A trio of American scientists won the Nobel Prize for Medicine for pioneering work on the body’s cell transport system, unlocking insights into diabetes, immune disorders and other diseases.
James Rothman, Randy Schekman and Thomas Suedhof shared the prize for discovering how molecules vital to cellular functioning are shunted around in an internal freight system, tucked inside sacs called vesicles.
They also helped resolve how the vesicles arrive on time and in the right place — a major riddle, given that this takes place in a microscopic environment humming with movement.
If the package fails to show up at the right time, or goes to the wrong location, this can cause cellular malfunction.
“Through their discoveries, Rothman, Schekman and Suedhof have revealed the exquisitely precise control system for the transport and delivery of cellular cargo,” the Nobel panel said.
“Without this wonderfully precise organisation, the cell would lapse into chaos.”
Suedhof, a professor of molecular and cellular physiology at Stanford University in California, was driving a car “in the middle of Spain” when reached by the Nobel Committee several hours after the announcement.
“Are you serious? Oh, my God,” he said when given the news, according to a recording carried on the official Nobel website.
Suedhof, who was born in 1955 in Germany but is now a US citizen, welcomed sharing the prize with two others, saying “one tends to overestimate oneself, but I think it’s more than fair”.
When asked about his capacity for work, he answered: “My wife thinks I am crazy. I don’t know. I am incredibly driven.”
Schekman, 64 and a professor of molecular and cell biology at the University of California at Berkeley, told AFP: “My reaction when I heard about it was one of disbelief and joy.”
Rothman, a 62-year-old professor and chairman of the department of cell biology at Yale University, said: “Almost anyone who receives the Nobel prize has some indirect knowledge of one sort or another that they might be a candidate, so at some level it’s not a complete surprise.
“But that it actually happens is an out-of-body experience,” he added.
As the trio got over their amazement, they turned to warning that scientific progress in the United States is in peril due to unprecedented funding cuts and ideological challenges.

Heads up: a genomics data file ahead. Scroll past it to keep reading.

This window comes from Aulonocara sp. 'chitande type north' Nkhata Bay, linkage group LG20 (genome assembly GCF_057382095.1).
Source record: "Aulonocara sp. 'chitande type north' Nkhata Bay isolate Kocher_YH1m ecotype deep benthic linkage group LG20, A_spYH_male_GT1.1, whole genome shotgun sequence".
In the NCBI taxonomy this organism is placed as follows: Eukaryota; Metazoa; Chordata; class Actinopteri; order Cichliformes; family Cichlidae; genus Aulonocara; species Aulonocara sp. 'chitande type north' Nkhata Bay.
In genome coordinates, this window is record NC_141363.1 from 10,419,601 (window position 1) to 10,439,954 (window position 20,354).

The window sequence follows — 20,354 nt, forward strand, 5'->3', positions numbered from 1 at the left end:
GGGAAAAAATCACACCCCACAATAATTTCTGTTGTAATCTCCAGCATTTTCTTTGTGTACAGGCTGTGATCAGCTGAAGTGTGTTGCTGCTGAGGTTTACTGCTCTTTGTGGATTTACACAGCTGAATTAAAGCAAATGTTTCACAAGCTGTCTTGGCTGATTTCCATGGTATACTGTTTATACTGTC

“I see today … the discouragement that young scientists in this country feel and it is something we need to pay attention to if we want to maintain this country as the great competitive world leader that it has been,” said Rothman, adding that it is now “much, much more difficult” for a young scientist to obtain funding.
Suedhof meanwhile pointed to “a significant increasingly vocal percentage of the population that thinks we shouldn’t go after truth and truth is not important” which “worries the hell out of me”.
“You can’t at the same time be for science and against it.
“I would consider it as progress if everybody, no matter what their ideology or religion is, could agree on the principle that truth is not an ideological issue,” he said.
The trio worked independently on various aspects of the vesicle system, in research spanning three-and-a-half decades.
Schekman began his investigations in the late 1970s, when he became interested in cellular genetics, using yeast as a model for study.
Yeast cells with defective transport machinery gave rise to a system that resembled a poorly planned public transport system, he discovered.
In the 1980s and 1990s, Rothman began studying in greater detail how vesicles are transported in mammalian cells.
“He discovered that a protein complex enables vesicles to dock and fuse with their target membranes,” the jury said.
The binding takes place thanks to proteins that fit with each other like the two sides of a zipper.
“The fact that they bind only in specific combinations ensures that cargo is delivered to a precise location,” the citation read.
Suedhof’s curiosity was initially piqued by how nerve cells are able to communicate with one another in the brain.
In the 1990s, he discovered how the vesicles’ contents are released on command — a vital part of the signalling system within the cell.
The Nobel adds to the trio’s long list of achievements.
In 2002, Rothman and Schekman shared the Albert Lasker Basic Medical Research Award, one of the top US science honours. And in 2010, Schekman and Suedhof shared the Kavli Prize for neuroscience.
The three will share equally the prize sum of eight million Swedish kronor ($1.25 million, 925,000 euros), reduced because of the economic crisis last year from the 10 million kronor awarded since 2001.
In line with tradition, the ceremony will take place in Stockholm on December 10, the anniversary of prize founder Alfred Nobel’s death in 1896.
Last year, the honour went to Shinya Yamanaka of Japan and John Gurdon of Britain for their work on cell programming, a frontier that has raised dreams of replacement tissue for people crippled by disease. AFP .